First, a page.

In the spring of 218, Liu Bei and Xiahou Yuan had faced each other for over a year. Liu Bei led the main army to the south of the Mian River (沔水) and ordered Huang Zhong to set up camps on Mount Dingjun, where Xiahou Yuan's encampment in the valley below could be easily monitored. One night, Liu Bei sent 10,000 troops to attack Zhang He in Guangshi and set fire to Xiahou Yuan's barricades. Xiahou Yuan then led a small detachment to put out the fire and sent the main army to reinforce Zhang He. Fa Zheng saw an opportunity for attack and signalled to Liu Bei to launch an assault. Liu sent Huang Zhong to attack the weakened enemy from above. Huang Zhong targeted Xiahou Yuan's unit and completely routed it. Both Xiahou Yuan and Zhao Yong (趙顒), Cao Cao's appointed Inspector of Yi Province, were killed in the battle.
Zhang He, who had been informally elected to succeed Xiahou Yuan by Du Xi and Guo Huai, retreated to the northern bank of the Han River, and awaited Cao Cao's reinforcement. Meanwhile, Liu Bei secured all strategic points at the exit of the passes linking Chang'an and Hanzhong while Cao Cao was approaching via Yegu Pass. Liu Bei faced Cao Cao for several months but never engaged the latter in battle, effectively forcing Cao to retreat as his soldiers started to desert. Zhang He also retreated to Chencang to set up defences for a potential invasion by Liu Bei. Liu Bei led his main army to Nanzheng and sent Meng Da and Liu Feng to capture Fangling (房陵) and Shangyong (上庸).
Becoming an emperor
After Liu Bei secured Hanzhong, he was urged by his subjects to react politically to Cao Cao's "King of Wei" declaration so he declared himself "King of Hanzhong" (漢中王) and set up his headquarters in Chengdu. He appointed Liu Shan as the heir-apparent. Wei Yan was promoted to the rank of "General Who Maintains Distant Lands in Peace" (鎮遠將軍) and Administrator of Hanzhong (漢中太守). Xu Jing was appointed as "Grand Tutor" while Fa Zheng was made "Prefect of the Masters of Writing". Guan Yu was appointed as "General of the Vanguard", Zhang Fei as "General of the Right", Ma Chao as "General of the Left" and Huang Zhong as "General of the Rear".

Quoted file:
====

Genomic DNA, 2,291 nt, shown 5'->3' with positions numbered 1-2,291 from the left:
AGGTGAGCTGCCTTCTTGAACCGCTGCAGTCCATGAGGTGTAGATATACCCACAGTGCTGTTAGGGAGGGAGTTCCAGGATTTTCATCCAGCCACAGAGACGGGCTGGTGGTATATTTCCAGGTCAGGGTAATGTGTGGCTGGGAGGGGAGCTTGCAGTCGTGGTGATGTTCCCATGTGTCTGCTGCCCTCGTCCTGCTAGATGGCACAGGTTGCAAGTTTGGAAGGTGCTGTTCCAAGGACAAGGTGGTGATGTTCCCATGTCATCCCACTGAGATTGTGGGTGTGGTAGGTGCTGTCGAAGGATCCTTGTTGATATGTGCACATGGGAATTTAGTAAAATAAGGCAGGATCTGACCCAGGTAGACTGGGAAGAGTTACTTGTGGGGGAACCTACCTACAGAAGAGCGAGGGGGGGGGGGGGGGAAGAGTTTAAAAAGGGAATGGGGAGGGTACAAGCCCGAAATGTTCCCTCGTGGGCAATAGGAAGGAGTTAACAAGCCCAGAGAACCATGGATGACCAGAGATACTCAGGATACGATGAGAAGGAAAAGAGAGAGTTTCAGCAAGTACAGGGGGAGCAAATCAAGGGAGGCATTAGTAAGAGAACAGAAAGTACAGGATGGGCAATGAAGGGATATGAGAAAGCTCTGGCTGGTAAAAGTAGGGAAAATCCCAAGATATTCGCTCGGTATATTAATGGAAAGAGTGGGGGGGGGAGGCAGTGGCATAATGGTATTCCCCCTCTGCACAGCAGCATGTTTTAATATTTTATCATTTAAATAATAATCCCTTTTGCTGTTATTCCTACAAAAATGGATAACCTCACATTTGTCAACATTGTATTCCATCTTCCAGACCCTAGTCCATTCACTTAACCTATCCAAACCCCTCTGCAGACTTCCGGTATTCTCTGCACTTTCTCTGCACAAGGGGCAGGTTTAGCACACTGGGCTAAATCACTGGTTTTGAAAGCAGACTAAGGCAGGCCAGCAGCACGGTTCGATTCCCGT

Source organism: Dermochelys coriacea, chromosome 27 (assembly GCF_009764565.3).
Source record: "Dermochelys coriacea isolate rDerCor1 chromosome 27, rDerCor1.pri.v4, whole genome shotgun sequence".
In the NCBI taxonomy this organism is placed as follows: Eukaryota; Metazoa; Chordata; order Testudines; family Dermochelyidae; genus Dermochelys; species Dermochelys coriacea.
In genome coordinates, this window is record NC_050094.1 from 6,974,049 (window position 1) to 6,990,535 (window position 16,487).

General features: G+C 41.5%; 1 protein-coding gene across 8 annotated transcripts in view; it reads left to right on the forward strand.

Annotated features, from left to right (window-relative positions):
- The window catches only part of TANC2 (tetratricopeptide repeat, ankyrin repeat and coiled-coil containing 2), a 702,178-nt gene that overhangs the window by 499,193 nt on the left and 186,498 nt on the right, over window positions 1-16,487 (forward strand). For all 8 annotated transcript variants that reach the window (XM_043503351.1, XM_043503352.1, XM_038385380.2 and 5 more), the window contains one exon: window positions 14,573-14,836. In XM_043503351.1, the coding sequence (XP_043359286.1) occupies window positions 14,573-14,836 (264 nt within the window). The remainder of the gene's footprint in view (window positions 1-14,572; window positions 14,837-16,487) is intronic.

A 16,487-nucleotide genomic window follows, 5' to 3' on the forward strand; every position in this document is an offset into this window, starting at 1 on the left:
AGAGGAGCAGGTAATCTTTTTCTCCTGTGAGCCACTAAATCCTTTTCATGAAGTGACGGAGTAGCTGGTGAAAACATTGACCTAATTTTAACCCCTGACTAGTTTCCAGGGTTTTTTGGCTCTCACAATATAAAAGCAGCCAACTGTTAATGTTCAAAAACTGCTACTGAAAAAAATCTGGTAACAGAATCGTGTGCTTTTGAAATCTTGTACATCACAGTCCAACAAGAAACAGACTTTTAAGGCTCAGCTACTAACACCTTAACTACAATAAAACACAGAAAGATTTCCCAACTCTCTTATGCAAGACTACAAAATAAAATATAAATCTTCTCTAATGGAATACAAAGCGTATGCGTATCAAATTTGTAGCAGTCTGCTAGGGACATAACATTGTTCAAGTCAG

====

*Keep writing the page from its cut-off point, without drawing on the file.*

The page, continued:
In early winter 219, Sun Quan's forces led by Lü Meng captured and executed Guan Yu, as well as conquered Jing Province. After hearing of Guan Yu's death, Liu Bei became furious, and ordered his troops to begin preparing for war with Sun Quan. Shortly after, Cao Cao died and his successor, Cao Pi, deposed Emperor Xian, and declared himself Emperor of Cao Wei. When Meng Da learned that Liu Bei was going to launch a campaign against Sun Quan, he became concerned that he would be punished for not sending reinforcements to Guan Yu earlier, and defected to Wei. At the same time, Zhao Yun reminded Liu Bei that he should focus his attack on Wei instead of Sun Quan, but Liu rejected his advice. Seeing that Liu Bei did not prepare strong defences against Wei, Meng Da suggested a plan to Cao Pi to attack Fanling, Shangyong, and Xicheng commanderies. Liu Bei's adopted son, Liu Feng, fought a desperate battle against the invaders, but he was betrayed by his subordinates and defeated. Upon his return to Chengdu, Liu Bei was furious with Liu Feng's loss and his refusal to send reinforcement to Guan Yu in 219, so he had Liu Feng executed. In 221, Liu Bei declared himself "Emperor of Shu Han" and claimed his intent was to carry on the lineage of the Han dynasty. He appointed his son Liu Shan as crown prince.